Mowgli Street Food: Eating Out With Your Dog

Mowgli Street Food offered a warm welcome when we entered on a dull December evening, a welcome that extended to my dog.

I love curry and I love my dog. Sometimes I find it hard to eat the former when accompanied by the latter. In the summer, it is possible to sit outside Indian Tiffin Room on Park Row. Bundobust is also an option, although my dog is happier when it isn’t busy. Dining inside an Indian restaurant with my pooch in mid-December seemed just a dream, until I discovered that Mowgli Street Food is dog-friendly.

The Mowgli story started back in 2014 in Liverpool, when former barrister Nisha Katona launched her first restaurant. Since then, another thirteen branches have opened. Katona has been awarded an MBE and often appears on TV and radio food programmes. Two further restaurants are planned for Knutsford and Newcastle in 2024.

Each restaurant raises money for a local charity. The Leeds branch supports Candlelighters, the charity that supports Yorkshire families facing the challenges of childhood cancer. Since its formation, Mowgli has raised over £1.5 million for a range of charities that matter to people in the cities they are based. It has also set up the Mowgli Trust, which sponsors a child in need every time the company recruits a full-time employee.

The twinkling fairy lights suited the season, although they sparkle all year long. Lights meander between wooden furniture and trees. The lights seem bright from outside but once inside I was reminded of sitting in garden restaurants in India. The garden theme extends to wooden swing seats which line the window section.

We were seated at a table towards the rear of the restaurant. There was plenty of space for us and for Charlie, our dog. A water bowl was quickly brought for Charlie and we were given table water in an attractively designed bottle. There was a full drinks menu but there was no pressure to buy drinks, which are relatively expensive. My partner had a small bottle of Cobra which cost £4.95.

The menu works on a small plates model. You can either order a tiffin box, where four dishes have been combined to make a complete meal, useful if you are dining alone, or order a variety of plates to share. We took the latter route. Our server suggested ordering four or five dishes plus rice or bread. The dishes arrive as they are ready.

The first dish to arrive was the yoghurt chat bombs. We were advised to eat each of the six parcels in one bite to avoid mess. I know this is the traditional method but they were generously sized so I adopted a two bite approach. This was possible as the casing was crispy but strong, the filling chunky and the yoghurt sauce thick. Textures and flavours were delicious; coriander and tamarind giving a delightful tang.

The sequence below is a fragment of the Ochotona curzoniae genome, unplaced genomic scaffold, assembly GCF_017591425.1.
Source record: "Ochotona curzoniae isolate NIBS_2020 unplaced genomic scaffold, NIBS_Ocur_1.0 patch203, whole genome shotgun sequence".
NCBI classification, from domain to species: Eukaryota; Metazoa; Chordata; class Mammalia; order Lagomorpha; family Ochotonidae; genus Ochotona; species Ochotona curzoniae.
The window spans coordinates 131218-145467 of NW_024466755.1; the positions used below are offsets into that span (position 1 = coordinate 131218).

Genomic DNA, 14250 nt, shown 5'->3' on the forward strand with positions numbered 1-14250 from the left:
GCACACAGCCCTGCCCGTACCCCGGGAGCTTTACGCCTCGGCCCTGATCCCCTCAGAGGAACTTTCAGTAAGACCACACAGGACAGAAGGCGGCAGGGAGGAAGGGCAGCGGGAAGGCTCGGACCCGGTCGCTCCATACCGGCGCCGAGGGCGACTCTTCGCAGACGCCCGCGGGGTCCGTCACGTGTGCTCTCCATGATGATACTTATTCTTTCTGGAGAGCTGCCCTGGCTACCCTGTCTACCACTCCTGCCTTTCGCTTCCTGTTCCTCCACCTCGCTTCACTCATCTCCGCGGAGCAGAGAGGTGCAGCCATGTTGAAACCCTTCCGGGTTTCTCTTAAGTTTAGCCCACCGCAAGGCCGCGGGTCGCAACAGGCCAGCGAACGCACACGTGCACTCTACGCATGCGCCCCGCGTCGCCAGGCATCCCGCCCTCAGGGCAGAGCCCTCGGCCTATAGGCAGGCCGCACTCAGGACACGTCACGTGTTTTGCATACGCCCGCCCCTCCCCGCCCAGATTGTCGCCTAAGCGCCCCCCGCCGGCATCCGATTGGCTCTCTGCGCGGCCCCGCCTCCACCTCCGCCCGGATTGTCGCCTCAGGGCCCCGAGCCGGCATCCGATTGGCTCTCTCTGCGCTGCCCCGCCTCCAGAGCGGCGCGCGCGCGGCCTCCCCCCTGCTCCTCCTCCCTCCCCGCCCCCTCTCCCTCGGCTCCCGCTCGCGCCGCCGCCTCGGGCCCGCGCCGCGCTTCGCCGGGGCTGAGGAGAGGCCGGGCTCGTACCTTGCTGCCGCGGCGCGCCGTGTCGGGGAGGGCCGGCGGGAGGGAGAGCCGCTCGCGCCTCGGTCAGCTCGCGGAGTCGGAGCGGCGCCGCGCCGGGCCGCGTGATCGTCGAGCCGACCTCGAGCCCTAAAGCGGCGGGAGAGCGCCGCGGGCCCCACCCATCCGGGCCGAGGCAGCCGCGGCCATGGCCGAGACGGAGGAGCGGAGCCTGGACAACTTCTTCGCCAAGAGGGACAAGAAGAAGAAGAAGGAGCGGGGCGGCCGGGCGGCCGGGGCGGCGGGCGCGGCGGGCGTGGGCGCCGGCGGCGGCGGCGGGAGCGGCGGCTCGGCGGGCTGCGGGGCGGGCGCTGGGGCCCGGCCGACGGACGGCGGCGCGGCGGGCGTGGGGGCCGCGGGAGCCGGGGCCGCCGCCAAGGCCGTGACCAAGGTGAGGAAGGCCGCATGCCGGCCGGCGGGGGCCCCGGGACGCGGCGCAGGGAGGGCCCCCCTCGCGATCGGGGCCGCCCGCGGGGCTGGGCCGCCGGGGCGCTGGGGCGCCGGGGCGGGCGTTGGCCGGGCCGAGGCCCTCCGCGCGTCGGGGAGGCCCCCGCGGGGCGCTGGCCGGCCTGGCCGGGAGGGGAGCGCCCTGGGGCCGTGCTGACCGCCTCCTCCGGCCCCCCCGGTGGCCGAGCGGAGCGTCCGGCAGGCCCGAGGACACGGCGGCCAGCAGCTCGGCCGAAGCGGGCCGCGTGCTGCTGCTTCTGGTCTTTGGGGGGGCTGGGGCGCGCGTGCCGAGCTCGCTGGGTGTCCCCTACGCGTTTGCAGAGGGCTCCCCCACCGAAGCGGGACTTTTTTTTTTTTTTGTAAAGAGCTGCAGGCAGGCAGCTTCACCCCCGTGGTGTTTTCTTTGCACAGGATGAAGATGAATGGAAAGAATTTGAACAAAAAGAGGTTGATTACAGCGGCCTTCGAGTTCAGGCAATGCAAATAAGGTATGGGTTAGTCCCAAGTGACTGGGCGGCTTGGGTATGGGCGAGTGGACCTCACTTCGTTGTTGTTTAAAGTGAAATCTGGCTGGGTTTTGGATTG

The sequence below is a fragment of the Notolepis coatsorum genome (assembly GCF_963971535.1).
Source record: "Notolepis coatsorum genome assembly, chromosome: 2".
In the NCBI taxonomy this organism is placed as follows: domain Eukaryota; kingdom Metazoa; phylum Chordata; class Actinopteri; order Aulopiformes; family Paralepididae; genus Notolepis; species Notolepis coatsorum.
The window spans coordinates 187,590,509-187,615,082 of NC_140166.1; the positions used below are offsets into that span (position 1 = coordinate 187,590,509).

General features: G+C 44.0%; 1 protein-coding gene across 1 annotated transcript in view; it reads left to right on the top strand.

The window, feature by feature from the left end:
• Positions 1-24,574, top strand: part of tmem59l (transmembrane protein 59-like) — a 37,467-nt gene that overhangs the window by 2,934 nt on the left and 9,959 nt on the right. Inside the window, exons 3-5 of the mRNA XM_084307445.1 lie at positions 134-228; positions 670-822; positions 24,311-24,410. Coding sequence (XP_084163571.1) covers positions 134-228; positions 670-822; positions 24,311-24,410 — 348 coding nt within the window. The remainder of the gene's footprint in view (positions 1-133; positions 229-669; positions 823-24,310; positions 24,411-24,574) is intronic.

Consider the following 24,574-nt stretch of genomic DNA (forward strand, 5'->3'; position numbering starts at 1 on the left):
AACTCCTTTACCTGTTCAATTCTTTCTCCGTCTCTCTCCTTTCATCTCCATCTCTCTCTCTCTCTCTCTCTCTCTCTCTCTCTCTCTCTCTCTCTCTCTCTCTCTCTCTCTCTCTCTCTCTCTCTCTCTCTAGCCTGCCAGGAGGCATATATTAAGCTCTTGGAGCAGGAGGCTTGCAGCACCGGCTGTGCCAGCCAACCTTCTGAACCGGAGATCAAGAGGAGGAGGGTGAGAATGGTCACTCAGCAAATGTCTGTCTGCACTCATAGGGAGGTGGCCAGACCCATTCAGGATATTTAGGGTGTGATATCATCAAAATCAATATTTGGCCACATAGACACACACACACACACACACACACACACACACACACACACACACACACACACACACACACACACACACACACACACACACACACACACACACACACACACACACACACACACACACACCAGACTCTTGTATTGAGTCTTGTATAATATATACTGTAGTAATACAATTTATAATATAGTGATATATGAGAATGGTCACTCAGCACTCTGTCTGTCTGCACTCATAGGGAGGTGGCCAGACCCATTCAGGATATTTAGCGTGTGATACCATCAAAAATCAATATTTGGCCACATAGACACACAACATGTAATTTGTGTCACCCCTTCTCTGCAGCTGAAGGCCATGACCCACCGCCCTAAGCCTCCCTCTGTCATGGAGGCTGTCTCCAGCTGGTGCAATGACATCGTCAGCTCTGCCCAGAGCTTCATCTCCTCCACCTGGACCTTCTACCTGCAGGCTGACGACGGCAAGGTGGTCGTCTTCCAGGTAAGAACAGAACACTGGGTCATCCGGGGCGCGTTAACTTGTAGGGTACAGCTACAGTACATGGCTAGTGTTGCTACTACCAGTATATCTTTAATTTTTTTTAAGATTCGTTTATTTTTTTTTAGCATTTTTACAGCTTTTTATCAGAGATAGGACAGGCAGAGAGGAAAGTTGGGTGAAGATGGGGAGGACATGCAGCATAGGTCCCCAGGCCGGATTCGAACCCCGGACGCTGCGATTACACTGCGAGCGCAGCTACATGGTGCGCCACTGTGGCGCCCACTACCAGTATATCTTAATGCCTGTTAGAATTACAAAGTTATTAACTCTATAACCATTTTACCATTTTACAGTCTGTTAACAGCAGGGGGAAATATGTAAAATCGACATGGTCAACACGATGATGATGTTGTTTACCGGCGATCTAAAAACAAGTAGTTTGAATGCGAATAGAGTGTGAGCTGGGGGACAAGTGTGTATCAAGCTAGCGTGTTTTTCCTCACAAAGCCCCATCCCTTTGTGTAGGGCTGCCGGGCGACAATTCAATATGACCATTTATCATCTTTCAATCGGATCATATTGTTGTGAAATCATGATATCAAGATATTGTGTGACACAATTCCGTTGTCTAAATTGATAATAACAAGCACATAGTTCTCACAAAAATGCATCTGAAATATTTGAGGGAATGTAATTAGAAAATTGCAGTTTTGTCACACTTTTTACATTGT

The rest of our meal came together while we were still eating the chat. We had ordered one dish from the Hindu Kitchen vegetarian section of the menu, green ginger and rhubarb dahl and two meat curries plus rice and roti. The dahl had a good consistency – chunky but wet – and good flavouring. In India, green mangoes would add tartness to this dish. The adoption of rhubarb was an inventive use of local produce and something that probably would not have happened if the restaurant chain had emerged in the south of Britain.

The house chicken curry and house lamb curry were very different from each other. In some restaurants, a house curry means a house sauce. Here, it means the way the chefs have developed the dish to make the most of each meat. The chicken was in a light, creamy sauce, flavoured with coconut, almond and spices. The lamb, a richer meat, came with a richer sauce. The dark colour was matched by deep flavours, including star anise and plum. This was the stand out dish for us. The meat had been cooked slowly, taking onboard multiple spices and achieving a soft tender texture.

The accompanying basmati rice was moist and lightly spiced. We had a portion of two small roti. I prefer a fluffy Bengali naan or a stack of Pakistani chapatis with my curry. However, that is not the Indian way, and the rotis were exactly as you might find them in a home or café in Delhi. Mowgli is on a mission to educate people about real Indian street food and home cooking, so I cannot complain about the authenticity of dishes.

We had brought a cushion for Charlie to sit on. She happily watched the staff going about their business. They interacted with her but did not stroke her. No one wants dog hairs in their curry, however cute a dog may be. Another diner did come across to make a fuss. He was visiting Leeds and said he would take his own dog out to dinner at the Sheffield branch now that he had seen how welcome dogs were at Mowgli.

The bill came to £47, which included a 10% tip and £1 charitable donation. In some restaurants, the inclusion of a donation can seem like a gimmick. Here, it is part of the purpose of Mowgli and I was happy to pay it. We had ordered exactly the right amount and the total seemed very reasonable for food of this calibre.

Mowgli Street Food

32 Boar Ln, Leeds LS1 5DA

Do you have a story to tell?
We want to hear your stories and help you share them.